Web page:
Tuesday, May 01, 2007

PBS: The Mormons


The Mormons (2007, PBS / American Experience / American Masters / Frontline, dir. Helen Whitney) is a monumental two part documentary film (four hours today), the first half tracing the origins of Mormonism with Joseph Smith and the persecution, and the second half covering the doctrines and the way Mormons live. Website.

It is remarkable, the film says, that the Mormons did such an about-face and externally became part of the American capitalist mainstream, particularly from the 1950s on (having had to drop polygamy and then racism). But internally, the church seems like an authoritarian, communal or collectivist “cult” perhaps, but one which is enormously successful in providing for members who believe and practice its tenets. It does present a certain paradox.

The second half of the film covers the controversial areas like Mormon missionaries, the intolerance of intellectual dissent and excommunications, the temple rituals, and most of all the eternal family. The intellectual dissent issue is quite striking. Archeology contradicts the idea that (Caucasian) descendents from Israel could be ancestors of native Americans, who are racially Mongoloid, with hairless bodies and other distinct characteristics that have persisted for thousands of years.

Mormon young men save their own money to go on missions (“God’s Army”) at age 19, two years in which their lives will be totally regimented while they “proselytize”. A film in 2000 about missionaires called "God's Army" had emphasized that male missionaires are taking their turn "doing something for somebody else", yet what they are doing (in their worldview) by "proselytizing" is giving others a chance for eternal life -- an idea that seems silly in modern secular individualism but that is dead serious to the faithful.It’s necessary to be a returned missionary to have a desirable status in the church and marry within the church. The church demands full tithes all of its members’ spare time, much of to run its super efficient welfare operation which was one of the first and most effective responders to Hurricane Katrina.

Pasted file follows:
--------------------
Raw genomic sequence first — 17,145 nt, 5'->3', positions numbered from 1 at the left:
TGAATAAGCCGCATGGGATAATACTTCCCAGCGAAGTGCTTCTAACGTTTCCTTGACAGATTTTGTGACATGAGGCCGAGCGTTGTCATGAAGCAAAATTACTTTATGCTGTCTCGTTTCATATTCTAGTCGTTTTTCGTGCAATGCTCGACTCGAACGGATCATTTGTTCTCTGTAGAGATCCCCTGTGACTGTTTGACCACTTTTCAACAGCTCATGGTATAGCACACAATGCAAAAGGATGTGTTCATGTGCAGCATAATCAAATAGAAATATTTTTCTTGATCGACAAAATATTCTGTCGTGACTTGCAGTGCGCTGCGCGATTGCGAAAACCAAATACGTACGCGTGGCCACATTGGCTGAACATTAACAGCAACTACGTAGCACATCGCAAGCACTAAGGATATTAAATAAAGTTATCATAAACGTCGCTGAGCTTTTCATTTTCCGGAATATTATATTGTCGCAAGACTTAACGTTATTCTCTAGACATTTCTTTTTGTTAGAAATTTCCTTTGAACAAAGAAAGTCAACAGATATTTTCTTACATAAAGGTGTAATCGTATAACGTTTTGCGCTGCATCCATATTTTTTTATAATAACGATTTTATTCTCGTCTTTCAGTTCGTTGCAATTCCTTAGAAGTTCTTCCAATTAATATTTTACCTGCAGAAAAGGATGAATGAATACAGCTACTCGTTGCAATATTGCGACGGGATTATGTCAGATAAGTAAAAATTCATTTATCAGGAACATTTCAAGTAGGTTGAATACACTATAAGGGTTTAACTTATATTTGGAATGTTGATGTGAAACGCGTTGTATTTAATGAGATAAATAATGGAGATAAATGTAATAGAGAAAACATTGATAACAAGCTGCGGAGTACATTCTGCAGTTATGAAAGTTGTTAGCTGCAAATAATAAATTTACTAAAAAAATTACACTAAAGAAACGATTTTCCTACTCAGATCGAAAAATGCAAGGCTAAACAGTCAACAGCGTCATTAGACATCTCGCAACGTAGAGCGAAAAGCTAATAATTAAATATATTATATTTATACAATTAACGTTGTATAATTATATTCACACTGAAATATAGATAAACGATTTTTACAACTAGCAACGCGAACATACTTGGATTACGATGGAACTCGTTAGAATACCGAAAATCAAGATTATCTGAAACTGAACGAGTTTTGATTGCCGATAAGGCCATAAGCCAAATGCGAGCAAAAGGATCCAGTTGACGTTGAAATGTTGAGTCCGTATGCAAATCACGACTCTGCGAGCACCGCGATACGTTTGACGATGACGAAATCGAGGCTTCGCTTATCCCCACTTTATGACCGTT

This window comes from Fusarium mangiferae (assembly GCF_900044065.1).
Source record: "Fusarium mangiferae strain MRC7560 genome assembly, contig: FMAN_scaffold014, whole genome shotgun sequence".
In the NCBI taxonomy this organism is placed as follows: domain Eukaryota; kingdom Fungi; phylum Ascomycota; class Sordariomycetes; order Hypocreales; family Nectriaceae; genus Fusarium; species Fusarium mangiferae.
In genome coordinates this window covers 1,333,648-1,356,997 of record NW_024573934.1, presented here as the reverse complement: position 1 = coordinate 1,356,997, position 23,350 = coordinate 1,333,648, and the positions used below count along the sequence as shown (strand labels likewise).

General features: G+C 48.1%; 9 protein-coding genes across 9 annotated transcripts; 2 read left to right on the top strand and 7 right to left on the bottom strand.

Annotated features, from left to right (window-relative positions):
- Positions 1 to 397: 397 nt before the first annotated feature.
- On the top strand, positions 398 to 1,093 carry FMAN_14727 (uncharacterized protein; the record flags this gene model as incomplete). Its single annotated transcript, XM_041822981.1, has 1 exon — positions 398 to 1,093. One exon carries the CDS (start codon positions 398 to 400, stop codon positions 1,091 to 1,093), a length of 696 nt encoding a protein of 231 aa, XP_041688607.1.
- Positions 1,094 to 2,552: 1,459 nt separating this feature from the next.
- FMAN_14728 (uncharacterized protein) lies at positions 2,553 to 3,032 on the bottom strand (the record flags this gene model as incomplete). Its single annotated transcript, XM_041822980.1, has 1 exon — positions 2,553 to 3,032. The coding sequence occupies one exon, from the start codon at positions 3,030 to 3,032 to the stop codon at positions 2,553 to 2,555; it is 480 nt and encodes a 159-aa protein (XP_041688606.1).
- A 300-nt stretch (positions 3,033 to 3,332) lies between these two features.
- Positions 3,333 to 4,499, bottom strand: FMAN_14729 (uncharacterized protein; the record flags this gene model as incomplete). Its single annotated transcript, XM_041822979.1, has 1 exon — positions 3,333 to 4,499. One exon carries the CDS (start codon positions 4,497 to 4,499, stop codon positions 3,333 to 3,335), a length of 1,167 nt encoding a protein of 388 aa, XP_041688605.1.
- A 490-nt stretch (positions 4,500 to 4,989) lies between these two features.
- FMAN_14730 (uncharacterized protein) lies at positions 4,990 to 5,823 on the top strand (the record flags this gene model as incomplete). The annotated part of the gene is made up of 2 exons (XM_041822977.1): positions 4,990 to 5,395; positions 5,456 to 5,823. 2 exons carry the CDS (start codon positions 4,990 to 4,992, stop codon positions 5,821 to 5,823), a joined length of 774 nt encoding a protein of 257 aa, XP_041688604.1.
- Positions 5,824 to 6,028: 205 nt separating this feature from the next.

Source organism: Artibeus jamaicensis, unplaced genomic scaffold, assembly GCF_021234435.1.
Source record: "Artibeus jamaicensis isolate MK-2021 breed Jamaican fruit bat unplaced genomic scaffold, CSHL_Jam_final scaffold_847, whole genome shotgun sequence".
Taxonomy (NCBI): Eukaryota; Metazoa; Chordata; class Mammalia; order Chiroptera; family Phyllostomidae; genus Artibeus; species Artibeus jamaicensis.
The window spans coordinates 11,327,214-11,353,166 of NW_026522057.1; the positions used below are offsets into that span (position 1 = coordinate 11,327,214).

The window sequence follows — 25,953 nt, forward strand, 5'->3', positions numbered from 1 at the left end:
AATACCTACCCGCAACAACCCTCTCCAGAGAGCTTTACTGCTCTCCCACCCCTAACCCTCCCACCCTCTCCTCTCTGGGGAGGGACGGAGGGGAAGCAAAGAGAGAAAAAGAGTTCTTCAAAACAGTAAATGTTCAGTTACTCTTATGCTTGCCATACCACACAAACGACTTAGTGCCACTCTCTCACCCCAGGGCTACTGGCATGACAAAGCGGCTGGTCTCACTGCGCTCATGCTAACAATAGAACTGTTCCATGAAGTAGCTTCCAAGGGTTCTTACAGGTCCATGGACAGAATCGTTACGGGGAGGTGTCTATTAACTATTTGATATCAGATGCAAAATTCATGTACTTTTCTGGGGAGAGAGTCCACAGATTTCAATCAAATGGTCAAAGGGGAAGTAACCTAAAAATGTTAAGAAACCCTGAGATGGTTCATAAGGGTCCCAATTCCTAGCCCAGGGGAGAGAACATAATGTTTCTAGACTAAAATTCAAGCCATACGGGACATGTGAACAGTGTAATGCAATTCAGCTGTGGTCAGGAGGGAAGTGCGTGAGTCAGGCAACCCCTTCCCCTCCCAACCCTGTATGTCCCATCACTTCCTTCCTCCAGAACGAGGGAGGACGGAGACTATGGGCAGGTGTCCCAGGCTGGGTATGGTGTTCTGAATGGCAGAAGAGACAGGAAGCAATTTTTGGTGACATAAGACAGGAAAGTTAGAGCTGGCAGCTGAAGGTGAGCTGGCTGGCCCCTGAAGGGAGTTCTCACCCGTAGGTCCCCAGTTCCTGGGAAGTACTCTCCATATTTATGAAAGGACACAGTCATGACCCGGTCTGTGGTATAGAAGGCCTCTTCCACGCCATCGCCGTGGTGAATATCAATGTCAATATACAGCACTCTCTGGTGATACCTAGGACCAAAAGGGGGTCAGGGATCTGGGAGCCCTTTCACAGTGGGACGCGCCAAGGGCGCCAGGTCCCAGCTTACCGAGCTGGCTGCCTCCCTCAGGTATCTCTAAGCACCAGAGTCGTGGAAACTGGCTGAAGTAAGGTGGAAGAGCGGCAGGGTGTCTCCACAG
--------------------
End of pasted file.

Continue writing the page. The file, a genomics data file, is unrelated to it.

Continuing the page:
The importance of the Mormon family as a socializing unit “for eternity” was well dramatized, and what strikes one about this is that Mormonism purports to take care of and find a place for everybody. Persons with homosexual inclinations must abstain from homosexuality but may be encouraged, even almost required, to marry and have children, who are thought to have pre-existed as members of the family, which has the moral obligation to bear them. One gay man, an artist, presents the story of his marriage which ended when he was "caught" and excommunicated. One tragic case of a filmmaker whose wife died after bearing an eighth child is recounted.

The power of the "establishment" within the church (the priesthoods) is important because in theory the leadership (the church courts) can deny people eternal life through excommunications, or lesser spiritual punishments. It does seem presumptious for a church leadership (which, for Mormons, is quite secretive compared to other churches) to proclaim that is, on earth, has the power to deny salvation.

Despite the apparent "success" of Mormonism as a way of living (and charitable outreach) for many of its members, some people leave for reasons of intellectual integrity. One ex-member said, "it is not what it claims to be."

The Mormon practice of saving ancestors is shown, as is the iron mountain of genealogical records.

The success of Mormon culture raises a moral question with its best successes. Some people in the culture do so well by accepting the goals of the religion as dictated by others and becoming totally socialized by these goals and beliefs. Indeed, the culture is extremely well set up to raise children in a nurturing environment (with the Family Home Evenings, where distractions are forbidden). Yet, a culture like this really cannot thrive without impacting the freedom of others who may not wish to belong and may need to go their own ways. See my review of the film “Latter Days.”

I visited the Dallas Temple in 1983 during the "open house" period. The Mormon Temple in Wheaton, MD is an important landmark on the Maryland Beltway outer loop, near Washington DC. In October 1987 I did visit Colorado City, AZ, where a polygamous offshoot left over from 19th Century Mormonism has a settlement -- and the obvious question, besides the well-being of the women, is what happens to the young men without wives? They are kicked out, and need to leave anyway.

I recall reading a book called "The Mormon Mirage: A Former Mormon Tells Why She Left the Church" by Latayne Colve Scott, back around 1980. As I recall, in the book she claims she never knew of a "Mormon homosexual."

Anderson Cooper 360 discussed Mormon candiates (Mitt Romney) and politics on May 9, 2007. Ralph Reed was interviewed.

1 comment:

Latayne said...

Appreciate you remembering The Mormon Mirage, my book which I have updated and which Zondervan will re-release later this year. This edition has a lot about Mormon homosexuals -- they've really become more visible in recent years. For more information, check out my "365 Reasons Why I Won't Return to the Mormon Church" "Cult Fiction" blog, and "Incite" blog on my site -- www.latayne.com

Meanwhile, congrats on an interesting site of your own!